Juan Guaidó’s Operation Freedom gives Venezuela a shot at democracy

Venezuelan opposition leader Juan Guaido, who many nations have recognised as the country's rightful interim ruler, stands next to soldiers as they speak to the media near the Generalisimo Francisco de Miranda Airbase "La Carlota" in Caracas, Venezuela April 30, 2019. (REUTERS/Carlos Garcia Rawlins)

At dawn in Caracas on April 30, security personnel carried out two bold moves in support of the interim government—and in defiance of Nicolás Maduro’s regime. These developments mark the best chance yet for Venezuelans to begin the next wave of reclaiming democracy and ending years of suffering.

Opposition politician Leopoldo López was released from house arrest—nearly two years after being placed under house arrest and more than five years after being detained—by agents of the Venezuelan intelligence service who had been guarding his home. Move one in defiance of Maduro.

At La Carlota Air Base, Venezuela’s interim president, Juan Guaidó, flanked by members of the armed forces, announced he was “beginning the final phase of Operation Freedom.” Soldiers at the air base and in the streets of Caracas that have pledged allegiance to the interim government wore blue arm bands. Move two in defiance of Maduro.

Massive streets protests planned for May 1 are already underway in Venezuela. But this is a very tense situation without much clarity on how far support for the interim government has spread across security forces.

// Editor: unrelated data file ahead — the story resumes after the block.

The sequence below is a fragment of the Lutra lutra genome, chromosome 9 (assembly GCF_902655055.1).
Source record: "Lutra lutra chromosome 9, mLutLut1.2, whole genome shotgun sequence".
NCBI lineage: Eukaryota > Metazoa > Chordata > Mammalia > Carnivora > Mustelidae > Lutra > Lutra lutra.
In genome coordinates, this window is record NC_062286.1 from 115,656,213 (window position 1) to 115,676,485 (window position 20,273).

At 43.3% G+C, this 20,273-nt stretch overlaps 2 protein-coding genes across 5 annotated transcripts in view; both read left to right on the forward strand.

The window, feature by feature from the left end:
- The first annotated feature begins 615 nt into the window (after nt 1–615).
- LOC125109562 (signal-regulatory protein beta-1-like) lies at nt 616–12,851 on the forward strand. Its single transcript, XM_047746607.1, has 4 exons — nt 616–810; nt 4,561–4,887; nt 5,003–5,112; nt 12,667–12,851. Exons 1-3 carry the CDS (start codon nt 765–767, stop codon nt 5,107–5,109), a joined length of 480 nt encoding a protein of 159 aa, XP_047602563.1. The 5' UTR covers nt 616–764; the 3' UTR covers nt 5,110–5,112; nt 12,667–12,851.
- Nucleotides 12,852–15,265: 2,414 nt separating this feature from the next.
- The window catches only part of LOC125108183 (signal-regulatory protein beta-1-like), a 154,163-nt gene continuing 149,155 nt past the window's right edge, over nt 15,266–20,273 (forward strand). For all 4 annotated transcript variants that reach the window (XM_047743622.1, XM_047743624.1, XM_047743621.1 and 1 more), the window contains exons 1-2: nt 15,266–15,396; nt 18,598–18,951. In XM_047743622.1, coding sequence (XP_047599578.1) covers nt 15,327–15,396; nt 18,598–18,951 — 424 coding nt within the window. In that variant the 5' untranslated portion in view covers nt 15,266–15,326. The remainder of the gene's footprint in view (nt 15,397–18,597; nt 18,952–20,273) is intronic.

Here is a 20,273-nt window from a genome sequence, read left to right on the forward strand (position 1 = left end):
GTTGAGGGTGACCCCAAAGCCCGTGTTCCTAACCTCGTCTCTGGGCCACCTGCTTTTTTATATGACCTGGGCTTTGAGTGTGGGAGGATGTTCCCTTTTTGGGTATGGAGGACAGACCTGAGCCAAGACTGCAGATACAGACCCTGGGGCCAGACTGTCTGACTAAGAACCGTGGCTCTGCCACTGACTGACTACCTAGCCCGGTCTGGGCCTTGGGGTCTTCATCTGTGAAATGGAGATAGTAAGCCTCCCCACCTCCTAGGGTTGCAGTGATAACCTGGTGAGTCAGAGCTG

Maduro placed Cuban intelligence services across military units precisely to squash any type of movement against his regime. Will the Cuban intelligence and those loyal to Maduro win the day? Or will the growing number of soldiers whose families continue to suffer due to the humanitarian crisis engineered by Maduro’s failed policies win out? As speakers said at the Atlantic Council on April 25, the military has the opportunity to get on the right side of history and support the interim government. If they do, they can be part of a future, inclusive Venezuela.

Either way, the actions taken on April 30 will hopefully produce swift democratic change. But that’s not the history of such actions in Venezuela. The United States and the more than fifty countries who have recognized Guaidó must also be prepared for the long game and ensuring that the interim government has every resource at its disposal to be successful. It may take time, but this is the best chance yet for a restoration of democracy and an end to the suffering of the Venezuelan people.

Democracy is not just in the hands of politicians and the military; all of society must be involved to capture the moment and help April 30 actually become the historic day it can be to finally oust Maduro.  The world as well must watch closely and be prepared to categorically reject any likely violence and repression perpetuated by the Maduro regime.

Jason Marczak is the director of the Atlantic Council’s Adrienne Arsht Latin America Center. Follow him on Twitter @jmarczak.